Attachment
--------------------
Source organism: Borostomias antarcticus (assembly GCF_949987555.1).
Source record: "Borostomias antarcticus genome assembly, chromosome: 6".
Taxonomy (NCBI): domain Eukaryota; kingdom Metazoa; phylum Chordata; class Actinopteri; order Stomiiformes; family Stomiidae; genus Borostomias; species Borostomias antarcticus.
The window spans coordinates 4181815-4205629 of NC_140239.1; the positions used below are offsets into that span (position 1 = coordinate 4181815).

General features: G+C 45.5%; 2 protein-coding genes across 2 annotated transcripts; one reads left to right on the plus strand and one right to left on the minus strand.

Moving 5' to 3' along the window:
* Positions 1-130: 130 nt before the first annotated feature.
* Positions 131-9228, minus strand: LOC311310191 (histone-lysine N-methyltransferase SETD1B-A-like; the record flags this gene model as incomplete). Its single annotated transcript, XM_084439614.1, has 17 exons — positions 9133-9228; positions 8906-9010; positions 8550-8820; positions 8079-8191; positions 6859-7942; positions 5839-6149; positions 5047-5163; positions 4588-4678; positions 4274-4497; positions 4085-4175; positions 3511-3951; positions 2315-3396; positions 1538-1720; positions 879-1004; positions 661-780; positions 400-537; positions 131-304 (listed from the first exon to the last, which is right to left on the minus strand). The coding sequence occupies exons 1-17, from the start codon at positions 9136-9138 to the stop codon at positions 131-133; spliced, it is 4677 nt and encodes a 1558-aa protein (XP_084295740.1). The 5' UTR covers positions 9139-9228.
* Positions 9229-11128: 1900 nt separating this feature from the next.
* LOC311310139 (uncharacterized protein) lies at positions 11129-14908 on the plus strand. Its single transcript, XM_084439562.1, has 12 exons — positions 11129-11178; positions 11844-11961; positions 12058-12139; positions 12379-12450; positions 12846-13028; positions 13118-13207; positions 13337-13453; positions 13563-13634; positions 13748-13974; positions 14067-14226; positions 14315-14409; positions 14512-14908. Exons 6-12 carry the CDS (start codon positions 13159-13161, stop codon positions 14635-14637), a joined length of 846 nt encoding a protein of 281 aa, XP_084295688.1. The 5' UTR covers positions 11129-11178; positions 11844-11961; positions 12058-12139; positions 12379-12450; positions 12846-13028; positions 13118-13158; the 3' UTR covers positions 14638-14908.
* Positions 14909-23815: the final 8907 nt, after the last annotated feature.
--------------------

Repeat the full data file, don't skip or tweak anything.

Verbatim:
Source organism: Borostomias antarcticus (assembly GCF_949987555.1).
Source record: "Borostomias antarcticus genome assembly, chromosome: 6".
Taxonomy (NCBI): domain Eukaryota; kingdom Metazoa; phylum Chordata; class Actinopteri; order Stomiiformes; family Stomiidae; genus Borostomias; species Borostomias antarcticus.
The window spans coordinates 4181815-4205629 of NC_140239.1; the positions used below are offsets into that span (position 1 = coordinate 4181815).

General features: G+C 45.5%; 2 protein-coding genes across 2 annotated transcripts; one reads left to right on the plus strand and one right to left on the minus strand.

Moving 5' to 3' along the window:
* Positions 1-130: 130 nt before the first annotated feature.
* Positions 131-9228, minus strand: LOC311310191 (histone-lysine N-methyltransferase SETD1B-A-like; the record flags this gene model as incomplete). Its single annotated transcript, XM_084439614.1, has 17 exons — positions 9133-9228; positions 8906-9010; positions 8550-8820; positions 8079-8191; positions 6859-7942; positions 5839-6149; positions 5047-5163; positions 4588-4678; positions 4274-4497; positions 4085-4175; positions 3511-3951; positions 2315-3396; positions 1538-1720; positions 879-1004; positions 661-780; positions 400-537; positions 131-304 (listed from the first exon to the last, which is right to left on the minus strand). The coding sequence occupies exons 1-17, from the start codon at positions 9136-9138 to the stop codon at positions 131-133; spliced, it is 4677 nt and encodes a 1558-aa protein (XP_084295740.1). The 5' UTR covers positions 9139-9228.
* Positions 9229-11128: 1900 nt separating this feature from the next.
* LOC311310139 (uncharacterized protein) lies at positions 11129-14908 on the plus strand. Its single transcript, XM_084439562.1, has 12 exons — positions 11129-11178; positions 11844-11961; positions 12058-12139; positions 12379-12450; positions 12846-13028; positions 13118-13207; positions 13337-13453; positions 13563-13634; positions 13748-13974; positions 14067-14226; positions 14315-14409; positions 14512-14908. Exons 6-12 carry the CDS (start codon positions 13159-13161, stop codon positions 14635-14637), a joined length of 846 nt encoding a protein of 281 aa, XP_084295688.1. The 5' UTR covers positions 11129-11178; positions 11844-11961; positions 12058-12139; positions 12379-12450; positions 12846-13028; positions 13118-13158; the 3' UTR covers positions 14638-14908.
* Positions 14909-23815: the final 8907 nt, after the last annotated feature.